While flashy events like the recent North American International Auto Show in Detroit are used to highlight the new, the advanced and the beautiful, where it really counts — at least for automakers’ bottom lines — is ol’ reliable. Everyone wants that six-figure European roadster, but most people have to settle for the midsize and compact sedan, so that’s where carmakers have to put their best foot forward.
The list of the best-selling cars of all time — compiled by 24/7 Wall St. using several sources of data — reflects that sentiment. None of these cars reinvented the wheel, but they have (or had) it where it counts: a good mix of price and reliability.
Here’s a look at the top five selections from this list:
No. 1: Toyota Corolla (1966-present)
Sales: 37.5 million
This Toyota (NYSE:TM) mainstay frequently makes the annual best-selling list, offering fuel efficiency (currently at 35 MPG) and reliability in a plain — but rarely unappealing — design. The latest model exemplifies the Corolla’s affordability, selling for $16,130. They’ve never wowed with options or features, but Corollas last for next to forever.
No. 2: Ford F-Series (1948-present)
Sales: 35 million
The No. 2-selling car of all time was the best-selling car of 2011. And it wasn’t a car, either. The Ford (NYSE:F) F-Series truck line has for decades been one of the best examples of American quality and gritty work ethic. Ford has beaten the pickup crowd — including names like the General Motors (NYSE:GM) Sierra and the Honda (NYSE:HMC) Ridgeline — for decades thanks to its phenomenal range. While F-Series trucks come in larger, heavy-duty models, the base model (F-150) comes in at $22,990.
No. 3: Volkswagen Golf (1974-present)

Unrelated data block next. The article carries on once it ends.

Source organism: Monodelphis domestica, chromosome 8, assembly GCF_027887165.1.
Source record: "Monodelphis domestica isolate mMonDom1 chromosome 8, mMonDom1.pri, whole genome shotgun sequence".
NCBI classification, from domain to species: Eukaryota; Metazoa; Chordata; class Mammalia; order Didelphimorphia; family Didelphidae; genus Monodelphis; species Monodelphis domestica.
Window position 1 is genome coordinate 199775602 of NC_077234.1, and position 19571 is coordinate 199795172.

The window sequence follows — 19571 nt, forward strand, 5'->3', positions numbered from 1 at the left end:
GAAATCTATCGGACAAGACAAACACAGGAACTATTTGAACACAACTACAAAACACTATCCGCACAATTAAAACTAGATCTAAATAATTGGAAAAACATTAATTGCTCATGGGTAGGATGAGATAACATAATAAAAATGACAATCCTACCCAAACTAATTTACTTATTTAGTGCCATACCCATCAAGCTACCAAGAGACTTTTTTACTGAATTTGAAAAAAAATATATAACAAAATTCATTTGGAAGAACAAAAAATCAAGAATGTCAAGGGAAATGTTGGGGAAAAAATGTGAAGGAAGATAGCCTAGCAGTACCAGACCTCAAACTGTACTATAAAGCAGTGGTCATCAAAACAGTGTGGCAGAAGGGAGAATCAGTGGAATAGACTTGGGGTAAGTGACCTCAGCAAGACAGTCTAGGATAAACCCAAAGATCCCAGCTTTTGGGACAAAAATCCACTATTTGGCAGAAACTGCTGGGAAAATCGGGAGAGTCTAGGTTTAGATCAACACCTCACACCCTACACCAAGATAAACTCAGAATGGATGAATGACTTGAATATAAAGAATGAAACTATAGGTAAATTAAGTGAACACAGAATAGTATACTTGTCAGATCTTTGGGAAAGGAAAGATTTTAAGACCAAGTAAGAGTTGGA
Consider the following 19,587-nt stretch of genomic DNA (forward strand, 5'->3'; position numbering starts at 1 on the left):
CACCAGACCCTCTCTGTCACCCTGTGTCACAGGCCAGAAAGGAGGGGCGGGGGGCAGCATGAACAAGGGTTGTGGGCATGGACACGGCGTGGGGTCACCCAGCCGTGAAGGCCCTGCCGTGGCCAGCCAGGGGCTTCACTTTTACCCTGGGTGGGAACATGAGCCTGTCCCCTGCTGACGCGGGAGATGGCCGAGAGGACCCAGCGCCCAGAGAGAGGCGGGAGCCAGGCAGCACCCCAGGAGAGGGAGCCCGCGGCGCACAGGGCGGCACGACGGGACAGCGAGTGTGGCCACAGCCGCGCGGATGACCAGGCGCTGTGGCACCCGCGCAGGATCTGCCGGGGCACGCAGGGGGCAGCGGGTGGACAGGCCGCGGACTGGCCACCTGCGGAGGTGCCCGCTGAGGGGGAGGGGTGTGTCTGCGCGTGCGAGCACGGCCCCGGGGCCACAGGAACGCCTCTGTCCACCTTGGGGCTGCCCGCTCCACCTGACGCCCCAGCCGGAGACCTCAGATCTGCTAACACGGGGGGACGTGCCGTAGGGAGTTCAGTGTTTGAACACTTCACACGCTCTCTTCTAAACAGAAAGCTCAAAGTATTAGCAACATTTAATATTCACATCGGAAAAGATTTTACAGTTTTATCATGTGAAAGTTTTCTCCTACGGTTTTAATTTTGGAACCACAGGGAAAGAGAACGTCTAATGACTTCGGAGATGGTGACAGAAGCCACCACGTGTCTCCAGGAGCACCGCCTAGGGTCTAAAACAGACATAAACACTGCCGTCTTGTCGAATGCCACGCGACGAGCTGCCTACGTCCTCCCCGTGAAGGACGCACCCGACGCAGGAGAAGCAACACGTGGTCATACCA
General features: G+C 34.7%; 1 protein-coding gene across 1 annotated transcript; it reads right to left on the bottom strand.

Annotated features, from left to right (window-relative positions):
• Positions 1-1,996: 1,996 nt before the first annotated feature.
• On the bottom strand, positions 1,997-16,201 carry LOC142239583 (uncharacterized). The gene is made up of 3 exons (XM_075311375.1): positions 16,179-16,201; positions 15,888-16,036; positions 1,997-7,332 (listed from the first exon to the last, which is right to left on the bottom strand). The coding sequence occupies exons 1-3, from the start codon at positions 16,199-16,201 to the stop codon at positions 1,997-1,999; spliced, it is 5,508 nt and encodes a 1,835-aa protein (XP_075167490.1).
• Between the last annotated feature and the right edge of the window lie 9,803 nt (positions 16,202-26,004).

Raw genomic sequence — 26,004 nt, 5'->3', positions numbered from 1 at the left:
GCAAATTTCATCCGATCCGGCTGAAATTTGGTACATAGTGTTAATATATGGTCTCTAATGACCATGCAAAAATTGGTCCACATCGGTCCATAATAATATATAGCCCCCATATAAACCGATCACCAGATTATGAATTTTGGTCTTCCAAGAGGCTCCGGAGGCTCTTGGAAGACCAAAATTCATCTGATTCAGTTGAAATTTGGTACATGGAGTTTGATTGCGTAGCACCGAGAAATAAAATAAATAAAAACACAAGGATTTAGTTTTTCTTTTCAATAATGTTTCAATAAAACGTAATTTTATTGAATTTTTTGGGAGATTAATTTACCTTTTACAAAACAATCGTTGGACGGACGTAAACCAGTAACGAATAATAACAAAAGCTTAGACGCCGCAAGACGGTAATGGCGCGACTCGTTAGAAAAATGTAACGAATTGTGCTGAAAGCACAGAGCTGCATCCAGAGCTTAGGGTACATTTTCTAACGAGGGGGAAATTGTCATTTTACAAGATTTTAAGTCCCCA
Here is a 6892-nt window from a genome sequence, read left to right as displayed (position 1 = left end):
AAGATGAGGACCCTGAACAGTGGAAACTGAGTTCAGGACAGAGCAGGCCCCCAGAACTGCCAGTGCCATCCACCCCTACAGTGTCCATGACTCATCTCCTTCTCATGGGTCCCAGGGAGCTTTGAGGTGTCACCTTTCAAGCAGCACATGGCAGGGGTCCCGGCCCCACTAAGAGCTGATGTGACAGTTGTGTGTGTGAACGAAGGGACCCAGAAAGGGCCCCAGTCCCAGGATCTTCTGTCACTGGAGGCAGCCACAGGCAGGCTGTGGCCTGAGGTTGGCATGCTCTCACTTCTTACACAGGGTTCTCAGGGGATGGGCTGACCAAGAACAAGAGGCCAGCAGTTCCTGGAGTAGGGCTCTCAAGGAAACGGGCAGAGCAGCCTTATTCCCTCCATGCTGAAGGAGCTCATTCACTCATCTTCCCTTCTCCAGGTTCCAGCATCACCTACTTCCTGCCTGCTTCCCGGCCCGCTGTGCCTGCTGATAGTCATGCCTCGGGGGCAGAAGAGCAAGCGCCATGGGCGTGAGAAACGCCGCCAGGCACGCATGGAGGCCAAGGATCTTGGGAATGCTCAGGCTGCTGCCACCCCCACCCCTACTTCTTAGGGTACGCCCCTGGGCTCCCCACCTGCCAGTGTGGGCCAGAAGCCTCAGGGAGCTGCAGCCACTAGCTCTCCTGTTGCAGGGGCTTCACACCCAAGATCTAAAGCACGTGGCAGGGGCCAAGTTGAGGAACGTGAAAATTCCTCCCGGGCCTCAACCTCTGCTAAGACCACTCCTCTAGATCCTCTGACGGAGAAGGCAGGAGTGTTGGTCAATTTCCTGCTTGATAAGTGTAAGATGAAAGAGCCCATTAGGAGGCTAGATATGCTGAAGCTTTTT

Sales: 27.5 million
This car has plenty in common with the game — it’s not an adrenaline rush, but it’s at least a little more exciting than people give it credit for. This is Volkswagen’s (PINK:VLKAY) cheapest compact, with the current model coming in at $17,995. It also was branded as the Rabbit in its early days in the U.S., and while it doesn’t induce the same nostalgic feelings as the Beetle, it has sold more. Speaking of which …
No. 4: Volkswagen Beetle (1933-present)
Sales: 23.5 million
No. 2 in Volkswagen all-time sales, but No. 1 in your hearts. The Beetle has a beloved place in U.S. history, symbolizing the 1960s and leading Jim Douglas to fictional victory. Volkswagen then drew upon retro power with the “New Beetle” in the late ‘90s, which most recently has given way to a sleeker, newer Beetle model. But through it all, it has consistently depended on diesel — big in Europe, but a relative rarity in the U.S. The latest model sells for just a hair under $20,000, though for about 10 grand more, adrenaline junkies and put themselves into a turbo model.
No. 5: Ford Escort (1968-2000)
Sales: 20 million
The only member of the top five that went the way of the dodo. And while it enjoyed success in the U.S. during the 1980s, it had little to do with the bigger Escort success story, which was a much different car released in Europe. The big similarities were its small size and fuel efficiency. The last European edition sold for about $12,000 American, while its U.S. counterpart gave way in 2003 to the Ford Focus.